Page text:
Still She Wished for Company by Margaret Irwin is the best book I have read in quite a while. A historical, fantastical, unusual novel that gently carries you into the 1700s and grips you like a classic gothic ghost story.
I will admit that the first paragraph didn’t draw me in right away. The language was very lyrical and felt a little too flowery. I found it hard to get into after reading a lot of contemporary fiction. But as soon as I realised this was a 1920s book and therefore had that language, it gripped me. The absent-minded wordy tone is explained by the very nature of the often confused and day-dreaming main character. She would like to live in a different age and she keeps thinking it is almost there, at her reach.
That’s when the novel does a backflip and sends you into the life of a 1700s aristocrat, who is just 17 years old. She is bored and both scared and fascinated by the return of her mysterious elder brother as the new heir of the estate, the fortune and her future. That does not make much of a novel but the tone is amazing.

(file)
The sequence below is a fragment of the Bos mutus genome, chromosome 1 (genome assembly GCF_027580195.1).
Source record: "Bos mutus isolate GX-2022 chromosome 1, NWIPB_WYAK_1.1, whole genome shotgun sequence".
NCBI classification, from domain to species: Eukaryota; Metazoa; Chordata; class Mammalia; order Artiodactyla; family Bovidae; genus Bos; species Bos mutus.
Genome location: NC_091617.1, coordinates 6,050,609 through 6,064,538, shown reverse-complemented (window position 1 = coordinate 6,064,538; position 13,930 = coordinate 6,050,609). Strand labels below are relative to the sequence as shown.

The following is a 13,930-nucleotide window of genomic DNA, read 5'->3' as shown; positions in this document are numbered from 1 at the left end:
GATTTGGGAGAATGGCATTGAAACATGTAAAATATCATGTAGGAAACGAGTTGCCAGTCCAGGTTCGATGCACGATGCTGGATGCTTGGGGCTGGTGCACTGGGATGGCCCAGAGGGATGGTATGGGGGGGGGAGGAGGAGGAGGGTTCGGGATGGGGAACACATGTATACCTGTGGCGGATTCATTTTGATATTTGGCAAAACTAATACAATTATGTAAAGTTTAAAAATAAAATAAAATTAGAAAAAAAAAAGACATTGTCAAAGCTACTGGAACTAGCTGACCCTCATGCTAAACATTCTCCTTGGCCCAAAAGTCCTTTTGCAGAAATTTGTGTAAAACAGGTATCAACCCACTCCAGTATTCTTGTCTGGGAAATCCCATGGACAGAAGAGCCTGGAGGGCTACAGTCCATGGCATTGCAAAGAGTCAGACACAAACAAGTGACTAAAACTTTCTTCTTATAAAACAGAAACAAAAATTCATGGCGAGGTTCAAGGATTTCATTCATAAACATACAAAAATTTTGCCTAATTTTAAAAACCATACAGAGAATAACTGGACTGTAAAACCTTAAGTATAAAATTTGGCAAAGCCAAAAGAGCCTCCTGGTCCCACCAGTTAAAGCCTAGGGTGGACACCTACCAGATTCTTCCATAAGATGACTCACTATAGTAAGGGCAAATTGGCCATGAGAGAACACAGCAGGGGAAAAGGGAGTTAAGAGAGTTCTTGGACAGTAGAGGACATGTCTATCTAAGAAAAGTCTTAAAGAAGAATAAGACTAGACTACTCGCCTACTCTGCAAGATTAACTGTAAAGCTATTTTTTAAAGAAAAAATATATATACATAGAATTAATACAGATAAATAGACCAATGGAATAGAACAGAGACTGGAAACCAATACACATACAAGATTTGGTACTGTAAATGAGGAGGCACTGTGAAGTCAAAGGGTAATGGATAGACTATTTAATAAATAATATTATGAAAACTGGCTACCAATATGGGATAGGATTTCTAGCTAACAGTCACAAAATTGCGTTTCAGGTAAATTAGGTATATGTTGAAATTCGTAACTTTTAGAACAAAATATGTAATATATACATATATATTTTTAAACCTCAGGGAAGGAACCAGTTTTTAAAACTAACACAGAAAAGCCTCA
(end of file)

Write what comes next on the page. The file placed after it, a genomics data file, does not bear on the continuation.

Everyone knows the cliches of the gothic novels around the Bronte sisters time. This book does it beautifully, and while the heroine has no idea what is going on, we can read all the occult hints sprinkled between the lines. This is not the usual ghost story at all, in fact it turns the ghost tales inside out. What if the ghost could look right back at you from their very own life? And while I would love to say more I do not want to spoil anyone’s fun.
I really enjoyed that novel and highly recommend it to anyone who likes classics, who loves to see the supernatural done differently, who loves gothic novels, who loves the occult, who loves to read those great country novels of the 1800s. It was fantastic.
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